Day 3's adventure took our group to Petra Diamonds' Cullinan Mine; an adventure that for many of our class was their first time experiencing an underground mining environment! The Cullinan mine is known around the world for having produced the world's largest gem-quality rough diamond known to exist. This diamond, called the Cullinan Diamond was measured to be 3106.75 carats. That size is almost impossible to imagine when compared to the 0.5 - 2 carat diamonds commonly found on some engagement rings! The Cullinan Mine has had more than its fair share of large and rare diamonds too. The mine has produced more than a quarter of all diamonds over 400 carats mined in history and is also the world's only significant source of, the highly sought after and extremely rare, blue diamonds! That's quite the resume for one mine to have and we're extremely grateful to have had the opportunity to visit such an amazing operation. To be more specific about the operation, the Cullinan Mine is both a block caving and sublevel caving operation that produces up to 12000 tonnes per day at a grade of approximately 35 - 40 carats per hundred tonnes. The deposit was discovered in 1902 and currently has reserves to allow the continued operation until 2038 and the mine has plans to push the life of mine even further with more exploration!
So moving on from the spectacular facts surrounding the operation, our day stated with a very impressive safety orientation to ensure our groups safety throughout our tour. Following the orientation, our group was acquainted with our PPE that would accompany each and every one of us throughout the remainder of the tour. Our group then travelled over to the northern shaft station to make our descent into the depths of the mine.
Our first destination took us to the 831 level (located 831 m below the surface). This level is the lowest production level in the mine. Pictured below is our current undergraduate executive president, Gordie Hannigan, as we begin the exploration of the underground mine in the 831 level shaft station.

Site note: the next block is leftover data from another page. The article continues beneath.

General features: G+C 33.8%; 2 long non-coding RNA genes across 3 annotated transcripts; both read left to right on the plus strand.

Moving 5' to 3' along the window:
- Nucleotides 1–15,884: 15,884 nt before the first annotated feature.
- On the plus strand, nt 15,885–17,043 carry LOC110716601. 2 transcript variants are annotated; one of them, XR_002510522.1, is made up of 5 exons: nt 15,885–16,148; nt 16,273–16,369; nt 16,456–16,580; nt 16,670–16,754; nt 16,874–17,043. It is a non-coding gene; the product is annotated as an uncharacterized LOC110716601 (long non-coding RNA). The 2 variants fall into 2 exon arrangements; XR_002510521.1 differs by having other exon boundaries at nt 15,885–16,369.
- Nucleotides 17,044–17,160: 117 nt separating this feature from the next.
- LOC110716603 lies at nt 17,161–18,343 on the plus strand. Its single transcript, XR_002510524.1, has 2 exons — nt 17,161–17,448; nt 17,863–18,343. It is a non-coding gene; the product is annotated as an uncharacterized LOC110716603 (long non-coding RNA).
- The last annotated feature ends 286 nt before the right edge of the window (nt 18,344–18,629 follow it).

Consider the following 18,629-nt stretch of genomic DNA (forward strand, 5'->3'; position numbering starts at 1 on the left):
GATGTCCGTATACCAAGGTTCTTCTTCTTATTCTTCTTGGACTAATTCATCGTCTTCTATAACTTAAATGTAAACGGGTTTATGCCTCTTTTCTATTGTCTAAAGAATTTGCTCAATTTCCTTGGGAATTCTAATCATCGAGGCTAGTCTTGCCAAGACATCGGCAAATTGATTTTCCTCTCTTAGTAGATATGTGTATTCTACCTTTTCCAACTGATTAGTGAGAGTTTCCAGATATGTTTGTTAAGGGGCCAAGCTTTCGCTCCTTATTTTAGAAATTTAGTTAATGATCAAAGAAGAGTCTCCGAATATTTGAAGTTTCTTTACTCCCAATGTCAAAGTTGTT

The first of the main attractions to see when visiting a block cave mine for the first time is one of the many draw points. A drawpoint is used as the access point into the ore body to extract the ore with LHD's. Pictured below is one such draw point as we inspect its design.
Moving beyond the series of ore passes we encountered one of 6 rock breaker installations located on the south of the ore body. This particular one was having maintenance performed at the time of visit.
We then continued down ramp to the lowest part of the mine, the crusher level. This level is home to 6 draw crushers capable of crushing up to 2000 tpd each from a rock size of 500 mm to approximately 150 mm. The crusher room was by far the hottest location we encountered. Many of us related the air to sauna like conditions with many of our faces dripping with sweat after only a couple minutes in the area. Below is a photo of us climbing up the crusher's infrastructure, being careful to maintain our 3 points of contact.
The crusher house concluded our tour of the underground mine so we headed back towards the shaft station to make our way up to surface. Once we returned to surface we made a detour to the observation area that overlooked the part of the property that used to be home to the historic open pit. As seen below, the caving operation has led to the formation of what can only be described as shockingly impressive!
Dimensions of the rectangular abyss shown above are 1000 m, between the near and far edges, by 500 m, between the left and right edges.
After spending several minutes starring in awe of the view before us, we headed back to the mine buildings to return our PPE and receive a presentation on the history and future of the Cullinan Mine's operations. The information at the beginning of this post was obtained from parts of this presentation. Following the presentation, as what seems to be becoming a pattern, we were treated to a fantastic South African curry beef and rice lunch dish. Below many of us are pictured wolfing down our lunch after a long morning walking around the depths of the mine.
Before making our way back to the lodge, we finished off our day with a customary photograph with the mine's headframe pictured in the background. A special thank you to Pieter Boshoff and his team for organizing and hosting us throughout the day for this amazing experience! This tour has been yet another example of the amazing South African hospitality we have experienced over this trip!